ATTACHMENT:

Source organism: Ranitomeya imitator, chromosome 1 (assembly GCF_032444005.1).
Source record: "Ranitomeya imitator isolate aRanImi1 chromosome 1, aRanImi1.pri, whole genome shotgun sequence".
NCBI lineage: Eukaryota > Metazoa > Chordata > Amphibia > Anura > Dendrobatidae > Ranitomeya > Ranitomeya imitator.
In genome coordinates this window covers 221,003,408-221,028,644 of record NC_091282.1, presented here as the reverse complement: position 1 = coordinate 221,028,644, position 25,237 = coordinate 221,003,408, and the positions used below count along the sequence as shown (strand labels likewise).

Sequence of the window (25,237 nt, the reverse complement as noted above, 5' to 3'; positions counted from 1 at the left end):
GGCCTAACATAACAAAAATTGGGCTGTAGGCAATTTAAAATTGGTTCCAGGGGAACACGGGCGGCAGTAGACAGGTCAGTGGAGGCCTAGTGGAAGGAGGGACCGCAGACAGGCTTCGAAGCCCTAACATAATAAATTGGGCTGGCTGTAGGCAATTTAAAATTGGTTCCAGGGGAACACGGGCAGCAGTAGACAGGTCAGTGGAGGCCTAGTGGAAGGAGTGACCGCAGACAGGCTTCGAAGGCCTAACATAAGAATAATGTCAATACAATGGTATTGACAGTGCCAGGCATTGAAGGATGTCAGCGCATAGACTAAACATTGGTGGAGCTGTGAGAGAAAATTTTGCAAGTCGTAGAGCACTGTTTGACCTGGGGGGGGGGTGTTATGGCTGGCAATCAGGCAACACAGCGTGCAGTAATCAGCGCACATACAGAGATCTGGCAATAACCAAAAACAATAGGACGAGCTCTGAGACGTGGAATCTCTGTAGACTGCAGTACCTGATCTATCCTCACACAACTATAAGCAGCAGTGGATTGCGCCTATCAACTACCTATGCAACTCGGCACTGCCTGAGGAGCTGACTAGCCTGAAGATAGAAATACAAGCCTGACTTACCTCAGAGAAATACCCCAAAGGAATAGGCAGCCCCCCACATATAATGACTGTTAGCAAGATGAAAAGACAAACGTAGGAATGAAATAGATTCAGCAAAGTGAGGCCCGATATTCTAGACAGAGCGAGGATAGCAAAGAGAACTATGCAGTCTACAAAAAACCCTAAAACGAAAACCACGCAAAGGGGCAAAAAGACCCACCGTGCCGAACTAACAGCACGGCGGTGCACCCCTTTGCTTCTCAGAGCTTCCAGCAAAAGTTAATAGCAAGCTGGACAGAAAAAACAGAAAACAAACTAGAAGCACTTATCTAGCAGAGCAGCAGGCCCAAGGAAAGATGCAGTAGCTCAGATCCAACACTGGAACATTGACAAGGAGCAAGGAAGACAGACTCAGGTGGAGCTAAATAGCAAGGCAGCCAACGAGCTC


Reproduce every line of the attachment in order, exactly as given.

Source organism: Ranitomeya imitator, chromosome 1 (assembly GCF_032444005.1).
Source record: "Ranitomeya imitator isolate aRanImi1 chromosome 1, aRanImi1.pri, whole genome shotgun sequence".
NCBI lineage: Eukaryota > Metazoa > Chordata > Amphibia > Anura > Dendrobatidae > Ranitomeya > Ranitomeya imitator.
In genome coordinates this window covers 221,003,408-221,028,644 of record NC_091282.1, presented here as the reverse complement: position 1 = coordinate 221,028,644, position 25,237 = coordinate 221,003,408, and the positions used below count along the sequence as shown (strand labels likewise).

Sequence of the window (25,237 nt, the reverse complement as noted above, 5' to 3'; positions counted from 1 at the left end):
GGCCTAACATAACAAAAATTGGGCTGTAGGCAATTTAAAATTGGTTCCAGGGGAACACGGGCGGCAGTAGACAGGTCAGTGGAGGCCTAGTGGAAGGAGGGACCGCAGACAGGCTTCGAAGCCCTAACATAATAAATTGGGCTGGCTGTAGGCAATTTAAAATTGGTTCCAGGGGAACACGGGCAGCAGTAGACAGGTCAGTGGAGGCCTAGTGGAAGGAGTGACCGCAGACAGGCTTCGAAGGCCTAACATAAGAATAATGTCAATACAATGGTATTGACAGTGCCAGGCATTGAAGGATGTCAGCGCATAGACTAAACATTGGTGGAGCTGTGAGAGAAAATTTTGCAAGTCGTAGAGCACTGTTTGACCTGGGGGGGGGGTGTTATGGCTGGCAATCAGGCAACACAGCGTGCAGTAATCAGCGCACATACAGAGATCTGGCAATAACCAAAAACAATAGGACGAGCTCTGAGACGTGGAATCTCTGTAGACTGCAGTACCTGATCTATCCTCACACAACTATAAGCAGCAGTGGATTGCGCCTATCAACTACCTATGCAACTCGGCACTGCCTGAGGAGCTGACTAGCCTGAAGATAGAAATACAAGCCTGACTTACCTCAGAGAAATACCCCAAAGGAATAGGCAGCCCCCCACATATAATGACTGTTAGCAAGATGAAAAGACAAACGTAGGAATGAAATAGATTCAGCAAAGTGAGGCCCGATATTCTAGACAGAGCGAGGATAGCAAAGAGAACTATGCAGTCTACAAAAAACCCTAAAACGAAAACCACGCAAAGGGGCAAAAAGACCCACCGTGCCGAACTAACAGCACGGCGGTGCACCCCTTTGCTTCTCAGAGCTTCCAGCAAAAGTTAATAGCAAGCTGGACAGAAAAAACAGAAAACAAACTAGAAGCACTTATCTAGCAGAGCAGCAGGCCCAAGGAAAGATGCAGTAGCTCAGATCCAACACTGGAACATTGACAAGGAGCAAGGAAGACAGACTCAGGTGGAGCTAAATAGCAAGGCAGCCAACGAGCTC